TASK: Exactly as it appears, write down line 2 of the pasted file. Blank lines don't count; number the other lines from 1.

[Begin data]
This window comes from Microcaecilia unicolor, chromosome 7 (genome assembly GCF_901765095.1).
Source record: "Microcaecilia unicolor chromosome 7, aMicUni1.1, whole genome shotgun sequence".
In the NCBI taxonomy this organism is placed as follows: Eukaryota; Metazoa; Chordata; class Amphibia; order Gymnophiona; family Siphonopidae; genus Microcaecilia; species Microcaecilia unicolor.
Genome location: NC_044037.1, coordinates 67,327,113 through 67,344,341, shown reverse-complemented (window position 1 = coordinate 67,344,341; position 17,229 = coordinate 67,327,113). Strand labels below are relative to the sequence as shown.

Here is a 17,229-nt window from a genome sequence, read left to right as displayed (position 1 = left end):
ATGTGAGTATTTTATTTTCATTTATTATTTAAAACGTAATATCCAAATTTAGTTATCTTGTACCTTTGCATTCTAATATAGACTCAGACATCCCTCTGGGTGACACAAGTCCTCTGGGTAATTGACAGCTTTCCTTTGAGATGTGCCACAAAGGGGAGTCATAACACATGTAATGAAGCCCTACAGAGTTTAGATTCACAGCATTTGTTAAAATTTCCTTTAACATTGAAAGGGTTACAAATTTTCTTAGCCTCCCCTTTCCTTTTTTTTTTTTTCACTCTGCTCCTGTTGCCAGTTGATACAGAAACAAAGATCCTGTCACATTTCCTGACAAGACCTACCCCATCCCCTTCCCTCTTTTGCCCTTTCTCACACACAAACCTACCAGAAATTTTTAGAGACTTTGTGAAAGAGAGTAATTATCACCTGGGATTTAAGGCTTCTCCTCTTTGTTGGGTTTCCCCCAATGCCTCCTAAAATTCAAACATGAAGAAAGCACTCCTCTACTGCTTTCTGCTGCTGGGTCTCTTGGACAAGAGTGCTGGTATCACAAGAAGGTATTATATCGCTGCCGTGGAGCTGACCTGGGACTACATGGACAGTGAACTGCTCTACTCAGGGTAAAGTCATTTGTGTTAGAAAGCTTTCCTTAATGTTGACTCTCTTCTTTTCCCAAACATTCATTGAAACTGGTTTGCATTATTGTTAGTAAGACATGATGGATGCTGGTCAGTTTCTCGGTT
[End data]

Source record: "Microcaecilia unicolor chromosome 7, aMicUni1.1, whole genome shotgun sequence".